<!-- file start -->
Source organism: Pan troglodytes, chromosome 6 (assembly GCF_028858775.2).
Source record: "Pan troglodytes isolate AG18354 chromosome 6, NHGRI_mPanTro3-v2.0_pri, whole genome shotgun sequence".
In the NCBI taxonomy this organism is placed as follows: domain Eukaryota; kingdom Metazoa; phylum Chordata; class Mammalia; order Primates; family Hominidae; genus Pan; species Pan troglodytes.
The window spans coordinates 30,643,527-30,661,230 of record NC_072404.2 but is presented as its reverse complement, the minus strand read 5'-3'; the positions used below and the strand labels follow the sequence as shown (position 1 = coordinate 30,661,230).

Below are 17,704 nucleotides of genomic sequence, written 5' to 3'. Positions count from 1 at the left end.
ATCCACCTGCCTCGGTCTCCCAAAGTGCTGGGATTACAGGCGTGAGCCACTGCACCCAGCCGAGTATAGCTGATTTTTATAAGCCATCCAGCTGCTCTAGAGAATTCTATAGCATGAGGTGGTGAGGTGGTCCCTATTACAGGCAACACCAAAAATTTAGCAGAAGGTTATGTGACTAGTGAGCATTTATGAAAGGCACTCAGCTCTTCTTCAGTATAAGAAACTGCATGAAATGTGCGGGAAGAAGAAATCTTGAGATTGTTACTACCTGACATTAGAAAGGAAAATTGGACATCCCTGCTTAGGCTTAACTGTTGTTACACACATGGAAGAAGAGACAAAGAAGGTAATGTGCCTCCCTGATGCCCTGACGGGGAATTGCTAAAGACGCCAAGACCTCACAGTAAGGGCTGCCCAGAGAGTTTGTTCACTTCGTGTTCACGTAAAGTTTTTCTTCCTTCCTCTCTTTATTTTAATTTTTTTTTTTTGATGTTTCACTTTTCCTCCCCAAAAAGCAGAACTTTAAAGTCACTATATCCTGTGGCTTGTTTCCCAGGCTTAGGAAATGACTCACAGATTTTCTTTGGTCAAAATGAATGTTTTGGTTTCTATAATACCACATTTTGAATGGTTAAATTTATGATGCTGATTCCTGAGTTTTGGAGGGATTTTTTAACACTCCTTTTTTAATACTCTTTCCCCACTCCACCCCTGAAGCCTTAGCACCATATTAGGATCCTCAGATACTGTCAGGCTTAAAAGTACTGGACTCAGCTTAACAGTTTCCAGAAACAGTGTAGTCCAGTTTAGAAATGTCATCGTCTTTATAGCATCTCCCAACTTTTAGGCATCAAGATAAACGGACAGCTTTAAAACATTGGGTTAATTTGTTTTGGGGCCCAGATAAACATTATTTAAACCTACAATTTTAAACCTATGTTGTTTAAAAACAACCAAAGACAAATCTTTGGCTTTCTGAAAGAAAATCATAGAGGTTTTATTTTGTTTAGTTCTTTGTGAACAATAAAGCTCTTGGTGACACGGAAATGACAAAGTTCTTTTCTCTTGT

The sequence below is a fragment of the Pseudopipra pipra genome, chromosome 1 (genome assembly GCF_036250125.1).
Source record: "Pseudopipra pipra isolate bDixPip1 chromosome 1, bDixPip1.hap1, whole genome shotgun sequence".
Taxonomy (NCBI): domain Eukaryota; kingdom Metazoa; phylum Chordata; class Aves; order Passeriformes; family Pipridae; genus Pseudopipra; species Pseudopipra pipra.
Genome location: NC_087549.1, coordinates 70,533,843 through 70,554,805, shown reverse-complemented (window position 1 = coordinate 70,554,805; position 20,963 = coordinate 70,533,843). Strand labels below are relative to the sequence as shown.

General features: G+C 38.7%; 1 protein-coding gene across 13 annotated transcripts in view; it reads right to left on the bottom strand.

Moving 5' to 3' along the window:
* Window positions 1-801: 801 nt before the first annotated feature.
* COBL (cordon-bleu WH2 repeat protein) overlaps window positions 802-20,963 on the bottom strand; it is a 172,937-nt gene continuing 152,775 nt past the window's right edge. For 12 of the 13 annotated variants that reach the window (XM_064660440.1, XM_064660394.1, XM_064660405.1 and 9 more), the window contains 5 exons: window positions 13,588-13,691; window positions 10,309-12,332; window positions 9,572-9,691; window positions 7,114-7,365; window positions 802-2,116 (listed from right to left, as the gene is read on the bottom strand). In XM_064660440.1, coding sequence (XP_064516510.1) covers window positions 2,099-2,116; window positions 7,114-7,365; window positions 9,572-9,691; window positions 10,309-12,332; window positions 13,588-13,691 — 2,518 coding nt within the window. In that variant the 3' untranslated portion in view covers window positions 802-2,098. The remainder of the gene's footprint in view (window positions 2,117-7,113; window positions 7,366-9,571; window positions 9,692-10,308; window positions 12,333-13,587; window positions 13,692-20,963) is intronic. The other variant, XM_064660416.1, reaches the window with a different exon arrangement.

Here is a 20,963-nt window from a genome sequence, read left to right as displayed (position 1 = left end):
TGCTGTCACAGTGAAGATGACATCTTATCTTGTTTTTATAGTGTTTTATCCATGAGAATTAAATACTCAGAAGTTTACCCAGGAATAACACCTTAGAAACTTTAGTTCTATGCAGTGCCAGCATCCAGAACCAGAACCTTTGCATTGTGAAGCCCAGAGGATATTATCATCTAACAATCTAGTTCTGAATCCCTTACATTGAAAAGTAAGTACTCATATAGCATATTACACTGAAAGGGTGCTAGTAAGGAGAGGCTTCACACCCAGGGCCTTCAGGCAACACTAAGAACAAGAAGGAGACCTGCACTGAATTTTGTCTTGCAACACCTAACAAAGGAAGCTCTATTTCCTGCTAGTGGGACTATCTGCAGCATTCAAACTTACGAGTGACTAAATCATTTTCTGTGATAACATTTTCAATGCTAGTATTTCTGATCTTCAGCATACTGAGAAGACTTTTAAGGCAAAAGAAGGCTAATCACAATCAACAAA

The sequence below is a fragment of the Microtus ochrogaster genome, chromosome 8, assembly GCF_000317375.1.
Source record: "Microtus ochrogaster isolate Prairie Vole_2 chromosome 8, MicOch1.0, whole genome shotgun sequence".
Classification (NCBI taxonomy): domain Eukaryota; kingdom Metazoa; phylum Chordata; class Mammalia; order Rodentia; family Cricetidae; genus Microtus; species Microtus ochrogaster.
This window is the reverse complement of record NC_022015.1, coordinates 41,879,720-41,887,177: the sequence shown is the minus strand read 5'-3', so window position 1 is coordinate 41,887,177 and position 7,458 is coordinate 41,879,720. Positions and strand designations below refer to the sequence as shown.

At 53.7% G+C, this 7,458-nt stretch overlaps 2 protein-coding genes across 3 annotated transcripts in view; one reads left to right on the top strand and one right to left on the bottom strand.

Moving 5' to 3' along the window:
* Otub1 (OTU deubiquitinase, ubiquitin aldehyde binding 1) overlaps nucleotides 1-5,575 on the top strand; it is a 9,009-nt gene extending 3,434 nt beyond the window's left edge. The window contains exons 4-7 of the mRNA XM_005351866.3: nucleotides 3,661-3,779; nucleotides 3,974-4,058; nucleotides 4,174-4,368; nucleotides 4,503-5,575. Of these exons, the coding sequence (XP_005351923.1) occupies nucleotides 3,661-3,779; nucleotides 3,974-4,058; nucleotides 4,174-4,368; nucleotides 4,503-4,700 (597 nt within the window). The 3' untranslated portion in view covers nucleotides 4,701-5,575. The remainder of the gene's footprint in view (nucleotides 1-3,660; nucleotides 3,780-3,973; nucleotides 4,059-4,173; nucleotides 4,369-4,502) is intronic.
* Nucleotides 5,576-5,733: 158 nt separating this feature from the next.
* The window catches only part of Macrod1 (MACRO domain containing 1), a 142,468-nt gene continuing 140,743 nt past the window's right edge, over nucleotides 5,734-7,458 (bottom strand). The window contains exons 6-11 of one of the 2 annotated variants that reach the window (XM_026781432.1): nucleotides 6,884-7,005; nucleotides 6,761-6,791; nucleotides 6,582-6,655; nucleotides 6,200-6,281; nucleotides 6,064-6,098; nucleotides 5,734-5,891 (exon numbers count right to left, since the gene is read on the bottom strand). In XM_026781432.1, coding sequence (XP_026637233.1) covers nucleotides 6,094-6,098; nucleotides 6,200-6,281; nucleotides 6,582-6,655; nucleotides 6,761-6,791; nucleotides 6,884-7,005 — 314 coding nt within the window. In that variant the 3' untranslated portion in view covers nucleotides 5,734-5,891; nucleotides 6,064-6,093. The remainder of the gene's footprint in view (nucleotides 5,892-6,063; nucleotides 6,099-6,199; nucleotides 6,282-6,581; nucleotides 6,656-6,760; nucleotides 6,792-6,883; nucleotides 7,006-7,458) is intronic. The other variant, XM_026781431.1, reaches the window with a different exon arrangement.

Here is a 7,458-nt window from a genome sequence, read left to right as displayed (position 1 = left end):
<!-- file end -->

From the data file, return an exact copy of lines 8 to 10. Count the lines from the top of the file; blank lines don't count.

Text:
Source record: "Pseudopipra pipra isolate bDixPip1 chromosome 1, bDixPip1.hap1, whole genome shotgun sequence".
Taxonomy (NCBI): domain Eukaryota; kingdom Metazoa; phylum Chordata; class Aves; order Passeriformes; family Pipridae; genus Pseudopipra; species Pseudopipra pipra.
Genome location: NC_087549.1, coordinates 70,533,843 through 70,554,805, shown reverse-complemented (window position 1 = coordinate 70,554,805; position 20,963 = coordinate 70,533,843). Strand labels below are relative to the sequence as shown.